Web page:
Last Friday I received a call from my good friend Jens Gran from Polson. Gran lives on the south end of Flathead Lake on Bird Point. He is an avid fisherman and normally this time of the year a phone call from him will translate into a fishing report from either Flathead Lake or Lake Mary Ronan. In fact a few years back I proclaimed him the Lake Mary Ronan Guru due to the success that he had jigging up kokanee salmon.
Well I was correct on my assumption that his reasoning for reaching out to me had something to do with a fishing report. “The perch bite is on Flathead Lake, yesterday (Thursday) I went out and caught close to 50 perch between 9-10 inches”, Gran reported. “In fact I am in the process of cleaning them now”.
He went on to tell me he was fishing in 7 feet of water using a light jig tipped with a piece of night crawler in east Polson Bay on Flathead Lake. “There was not very many boats out there while I was fishing but that might have been because it was in the middle of the week”, he said.
I was actually surprised to hear the good news of the perch bite because just a week ago I was on the phone chatting with Dick Zimmer from Zimmers tackle and he figured that the perch bite on the lake might be delayed this year from the normal middle of April to the end of the month and maybe into the first part May because of the cooler weather. Zimmer has told me in the past that the perch really start to bite when the surface water temperature in east Polson Bay reaches in the mid 50’s. “The temperature on my fish finder showed 50 degrees”, said Gran when I asked him how warm the water was when he was fishing. So if you want some great table fare and a lot of fun fishing with the kids I might suggest heading up and trying your hand at catching some perch.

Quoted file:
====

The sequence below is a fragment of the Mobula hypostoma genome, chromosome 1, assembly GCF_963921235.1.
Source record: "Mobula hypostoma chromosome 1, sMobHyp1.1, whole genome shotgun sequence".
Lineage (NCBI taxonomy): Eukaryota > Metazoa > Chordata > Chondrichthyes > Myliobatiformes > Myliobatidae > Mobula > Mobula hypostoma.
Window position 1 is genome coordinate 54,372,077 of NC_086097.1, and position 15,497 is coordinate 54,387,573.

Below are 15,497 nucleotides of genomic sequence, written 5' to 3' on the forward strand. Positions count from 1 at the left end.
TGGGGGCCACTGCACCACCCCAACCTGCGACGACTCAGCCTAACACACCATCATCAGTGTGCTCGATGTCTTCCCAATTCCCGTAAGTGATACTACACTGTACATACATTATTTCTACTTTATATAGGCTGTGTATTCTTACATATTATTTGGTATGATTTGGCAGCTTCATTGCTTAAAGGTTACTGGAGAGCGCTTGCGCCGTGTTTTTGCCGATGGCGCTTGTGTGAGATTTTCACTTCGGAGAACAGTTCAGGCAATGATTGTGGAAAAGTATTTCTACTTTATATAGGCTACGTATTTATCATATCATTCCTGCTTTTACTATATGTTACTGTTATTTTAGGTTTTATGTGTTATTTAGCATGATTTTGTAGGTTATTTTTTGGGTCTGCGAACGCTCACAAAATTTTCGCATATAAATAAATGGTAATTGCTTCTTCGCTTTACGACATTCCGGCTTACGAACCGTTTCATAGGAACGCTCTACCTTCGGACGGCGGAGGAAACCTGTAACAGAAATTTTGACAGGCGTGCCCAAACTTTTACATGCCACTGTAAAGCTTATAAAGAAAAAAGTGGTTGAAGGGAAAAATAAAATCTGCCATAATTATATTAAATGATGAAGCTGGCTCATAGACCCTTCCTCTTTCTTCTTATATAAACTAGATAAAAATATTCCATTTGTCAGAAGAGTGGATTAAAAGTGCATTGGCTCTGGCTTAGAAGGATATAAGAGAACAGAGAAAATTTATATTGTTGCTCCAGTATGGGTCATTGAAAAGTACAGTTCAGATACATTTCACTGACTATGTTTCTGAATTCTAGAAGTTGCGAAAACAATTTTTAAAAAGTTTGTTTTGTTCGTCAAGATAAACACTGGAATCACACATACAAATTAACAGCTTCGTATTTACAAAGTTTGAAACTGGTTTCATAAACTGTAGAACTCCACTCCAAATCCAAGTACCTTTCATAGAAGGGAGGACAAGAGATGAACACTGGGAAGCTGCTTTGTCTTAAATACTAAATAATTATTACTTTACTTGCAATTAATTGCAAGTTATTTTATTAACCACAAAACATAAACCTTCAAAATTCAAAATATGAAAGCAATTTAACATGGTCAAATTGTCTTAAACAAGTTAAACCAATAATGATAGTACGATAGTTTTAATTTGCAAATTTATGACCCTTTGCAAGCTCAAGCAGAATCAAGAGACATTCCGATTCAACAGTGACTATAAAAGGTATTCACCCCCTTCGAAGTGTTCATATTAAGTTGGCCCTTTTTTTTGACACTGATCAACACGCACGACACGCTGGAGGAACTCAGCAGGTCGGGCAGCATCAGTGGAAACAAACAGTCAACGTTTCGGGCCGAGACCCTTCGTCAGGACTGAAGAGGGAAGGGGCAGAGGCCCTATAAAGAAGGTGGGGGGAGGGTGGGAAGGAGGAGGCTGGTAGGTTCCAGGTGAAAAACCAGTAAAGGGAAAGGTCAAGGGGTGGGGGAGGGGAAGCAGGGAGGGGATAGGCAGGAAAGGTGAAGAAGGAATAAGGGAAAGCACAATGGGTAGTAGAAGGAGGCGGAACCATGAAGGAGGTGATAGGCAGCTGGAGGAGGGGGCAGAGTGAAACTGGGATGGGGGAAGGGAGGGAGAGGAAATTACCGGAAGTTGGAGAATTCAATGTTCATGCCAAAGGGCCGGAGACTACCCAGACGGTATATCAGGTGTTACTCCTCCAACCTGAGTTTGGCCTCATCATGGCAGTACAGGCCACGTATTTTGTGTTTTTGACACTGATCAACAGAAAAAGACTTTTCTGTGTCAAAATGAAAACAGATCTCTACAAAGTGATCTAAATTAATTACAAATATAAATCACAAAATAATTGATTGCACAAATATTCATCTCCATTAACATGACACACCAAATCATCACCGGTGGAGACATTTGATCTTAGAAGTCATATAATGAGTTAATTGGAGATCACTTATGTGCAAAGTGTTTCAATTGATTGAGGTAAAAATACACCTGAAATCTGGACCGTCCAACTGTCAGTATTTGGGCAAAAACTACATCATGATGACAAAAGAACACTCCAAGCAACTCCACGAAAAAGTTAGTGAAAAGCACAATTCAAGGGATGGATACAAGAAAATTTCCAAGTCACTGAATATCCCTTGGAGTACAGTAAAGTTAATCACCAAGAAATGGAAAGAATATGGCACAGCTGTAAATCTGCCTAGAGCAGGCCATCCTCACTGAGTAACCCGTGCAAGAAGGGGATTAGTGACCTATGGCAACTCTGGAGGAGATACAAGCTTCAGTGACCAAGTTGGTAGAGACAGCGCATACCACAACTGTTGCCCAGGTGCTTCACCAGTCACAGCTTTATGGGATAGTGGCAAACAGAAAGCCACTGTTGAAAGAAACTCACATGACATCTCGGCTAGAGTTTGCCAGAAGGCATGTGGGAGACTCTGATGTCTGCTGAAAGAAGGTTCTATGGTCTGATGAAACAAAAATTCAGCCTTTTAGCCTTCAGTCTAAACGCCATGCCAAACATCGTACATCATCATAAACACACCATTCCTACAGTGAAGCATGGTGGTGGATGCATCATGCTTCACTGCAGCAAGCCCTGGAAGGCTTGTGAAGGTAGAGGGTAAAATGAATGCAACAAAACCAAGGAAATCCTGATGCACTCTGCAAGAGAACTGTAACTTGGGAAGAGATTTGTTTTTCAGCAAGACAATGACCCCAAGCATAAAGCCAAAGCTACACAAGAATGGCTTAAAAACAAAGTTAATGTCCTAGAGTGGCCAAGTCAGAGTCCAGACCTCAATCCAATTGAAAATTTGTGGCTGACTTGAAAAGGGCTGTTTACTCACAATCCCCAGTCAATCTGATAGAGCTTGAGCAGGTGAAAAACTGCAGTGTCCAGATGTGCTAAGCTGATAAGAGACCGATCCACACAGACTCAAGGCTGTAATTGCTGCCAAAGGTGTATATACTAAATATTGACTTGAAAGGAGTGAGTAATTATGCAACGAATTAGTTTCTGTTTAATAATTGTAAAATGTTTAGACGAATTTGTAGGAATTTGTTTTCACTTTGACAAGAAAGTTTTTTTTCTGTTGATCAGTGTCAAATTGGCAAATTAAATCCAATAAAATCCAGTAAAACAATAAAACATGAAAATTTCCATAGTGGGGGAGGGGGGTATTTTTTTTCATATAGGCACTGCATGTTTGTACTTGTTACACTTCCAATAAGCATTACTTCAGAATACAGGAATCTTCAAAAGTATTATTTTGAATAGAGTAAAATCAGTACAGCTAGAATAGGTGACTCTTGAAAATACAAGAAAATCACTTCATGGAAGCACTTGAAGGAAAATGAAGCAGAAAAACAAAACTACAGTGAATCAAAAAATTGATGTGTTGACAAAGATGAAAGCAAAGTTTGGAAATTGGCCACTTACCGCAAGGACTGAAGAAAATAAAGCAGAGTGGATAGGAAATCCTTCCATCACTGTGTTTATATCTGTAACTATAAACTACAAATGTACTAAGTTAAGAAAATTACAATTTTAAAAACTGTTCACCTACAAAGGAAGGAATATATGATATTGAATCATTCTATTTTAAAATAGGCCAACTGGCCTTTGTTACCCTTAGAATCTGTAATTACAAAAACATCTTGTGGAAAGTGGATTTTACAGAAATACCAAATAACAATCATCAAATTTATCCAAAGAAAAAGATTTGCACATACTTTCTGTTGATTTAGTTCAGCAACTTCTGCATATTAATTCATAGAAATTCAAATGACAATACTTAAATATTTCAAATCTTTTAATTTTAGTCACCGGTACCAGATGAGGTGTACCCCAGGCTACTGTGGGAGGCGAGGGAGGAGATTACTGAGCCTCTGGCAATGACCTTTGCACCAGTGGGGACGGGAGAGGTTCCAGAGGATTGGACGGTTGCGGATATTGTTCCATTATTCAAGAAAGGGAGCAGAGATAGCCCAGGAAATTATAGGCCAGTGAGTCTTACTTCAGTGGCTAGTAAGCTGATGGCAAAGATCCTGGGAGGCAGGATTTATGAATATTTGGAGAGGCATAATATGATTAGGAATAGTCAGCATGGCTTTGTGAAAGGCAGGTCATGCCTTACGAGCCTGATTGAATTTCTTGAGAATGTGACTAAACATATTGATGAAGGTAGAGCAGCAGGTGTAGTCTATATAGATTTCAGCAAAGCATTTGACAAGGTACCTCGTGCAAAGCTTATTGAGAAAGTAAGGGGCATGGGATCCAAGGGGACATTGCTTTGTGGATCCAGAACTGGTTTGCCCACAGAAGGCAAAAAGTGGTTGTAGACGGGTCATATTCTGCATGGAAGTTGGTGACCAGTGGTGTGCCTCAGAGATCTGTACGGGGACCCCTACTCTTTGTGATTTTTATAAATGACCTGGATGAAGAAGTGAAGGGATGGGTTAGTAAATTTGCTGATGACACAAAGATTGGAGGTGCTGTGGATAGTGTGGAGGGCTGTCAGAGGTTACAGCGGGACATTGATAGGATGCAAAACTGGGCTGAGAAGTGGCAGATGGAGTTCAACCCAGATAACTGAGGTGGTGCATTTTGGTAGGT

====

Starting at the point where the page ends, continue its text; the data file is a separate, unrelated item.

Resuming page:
You also might want to bring your lake trout tackle if you are heading up to Flathead Lake because it sounds like the lake trout are biting too. A total of 17,300 lake trout entries have been received over the first four weeks of the Spring Mack Days. You might be like Kalispell angler Mike Shae who last Friday reeled in a lake trout that had been tagged that was worth $1000. For information on how to enter log onto mackdays.com.
Warmer temperatures and melted ice mean the annual walleye spawning operation on Fort Peck Reservoir getting into full swing. According to Heath Headley, Montana Department of Fish, Wildlife and Parks’ Fort Peck biologist, agency staff and volunteers are again trapping fish and taking eggs from areas in the upper Big Dry Arm of the reservoir. “The reservoir is about 2.5 feet higher than last year,” Headley said, “but we will continue to focus the operation near Nelson Creek.” FWP staff have been working on setting up spawning barges, holding pens, and test nets since the first week in April, and have begun spawning walleye.
Headley figures they are in full operation now. “We are looking to continue until we have our goal for this year, which is 50-60 million eggs.”
Last year according to their press release FWP staff and volunteers captured 19 different fish species for a total of 7,982 fish from March 29-April 21. Of that total, 2,672 were walleye. Female walleye collected averaged 7.2 pounds, with males averaging 1.7 pounds. The biggest walleye measured was 14.4 pounds.
(Written by Mark Ward)